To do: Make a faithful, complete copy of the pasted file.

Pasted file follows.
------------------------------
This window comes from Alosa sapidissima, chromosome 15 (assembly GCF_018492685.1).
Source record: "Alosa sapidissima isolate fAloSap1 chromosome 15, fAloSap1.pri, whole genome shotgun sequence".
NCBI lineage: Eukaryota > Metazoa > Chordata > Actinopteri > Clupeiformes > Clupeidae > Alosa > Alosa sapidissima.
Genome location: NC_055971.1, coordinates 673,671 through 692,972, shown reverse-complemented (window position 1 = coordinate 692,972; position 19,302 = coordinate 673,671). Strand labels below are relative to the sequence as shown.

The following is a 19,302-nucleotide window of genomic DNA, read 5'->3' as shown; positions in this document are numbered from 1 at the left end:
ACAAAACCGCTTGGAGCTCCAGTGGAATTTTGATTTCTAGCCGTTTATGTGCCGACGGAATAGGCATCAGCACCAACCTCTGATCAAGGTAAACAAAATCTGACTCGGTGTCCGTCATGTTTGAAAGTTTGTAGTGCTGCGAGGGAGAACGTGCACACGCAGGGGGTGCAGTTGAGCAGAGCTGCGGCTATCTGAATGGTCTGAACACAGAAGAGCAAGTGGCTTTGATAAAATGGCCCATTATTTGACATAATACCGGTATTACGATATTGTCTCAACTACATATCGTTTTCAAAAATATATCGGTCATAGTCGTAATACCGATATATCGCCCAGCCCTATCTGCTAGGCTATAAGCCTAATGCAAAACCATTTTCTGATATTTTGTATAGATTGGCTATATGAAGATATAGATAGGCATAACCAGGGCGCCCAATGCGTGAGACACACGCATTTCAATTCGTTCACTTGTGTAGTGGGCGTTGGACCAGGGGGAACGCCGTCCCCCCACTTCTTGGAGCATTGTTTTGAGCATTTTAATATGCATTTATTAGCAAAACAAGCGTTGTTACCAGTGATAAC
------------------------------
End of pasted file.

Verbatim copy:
This window comes from Alosa sapidissima, chromosome 15 (assembly GCF_018492685.1).
Source record: "Alosa sapidissima isolate fAloSap1 chromosome 15, fAloSap1.pri, whole genome shotgun sequence".
NCBI lineage: Eukaryota > Metazoa > Chordata > Actinopteri > Clupeiformes > Clupeidae > Alosa > Alosa sapidissima.
Genome location: NC_055971.1, coordinates 673,671 through 692,972, shown reverse-complemented (window position 1 = coordinate 692,972; position 19,302 = coordinate 673,671). Strand labels below are relative to the sequence as shown.

The following is a 19,302-nucleotide window of genomic DNA, read 5'->3' as shown; positions in this document are numbered from 1 at the left end:
ACAAAACCGCTTGGAGCTCCAGTGGAATTTTGATTTCTAGCCGTTTATGTGCCGACGGAATAGGCATCAGCACCAACCTCTGATCAAGGTAAACAAAATCTGACTCGGTGTCCGTCATGTTTGAAAGTTTGTAGTGCTGCGAGGGAGAACGTGCACACGCAGGGGGTGCAGTTGAGCAGAGCTGCGGCTATCTGAATGGTCTGAACACAGAAGAGCAAGTGGCTTTGATAAAATGGCCCATTATTTGACATAATACCGGTATTACGATATTGTCTCAACTACATATCGTTTTCAAAAATATATCGGTCATAGTCGTAATACCGATATATCGCCCAGCCCTATCTGCTAGGCTATAAGCCTAATGCAAAACCATTTTCTGATATTTTGTATAGATTGGCTATATGAAGATATAGATAGGCATAACCAGGGCGCCCAATGCGTGAGACACACGCATTTCAATTCGTTCACTTGTGTAGTGGGCGTTGGACCAGGGGGAACGCCGTCCCCCCACTTCTTGGAGCATTGTTTTGAGCATTTTAATATGCATTTATTAGCAAAACAAGCGTTGTTACCAGTGATAAC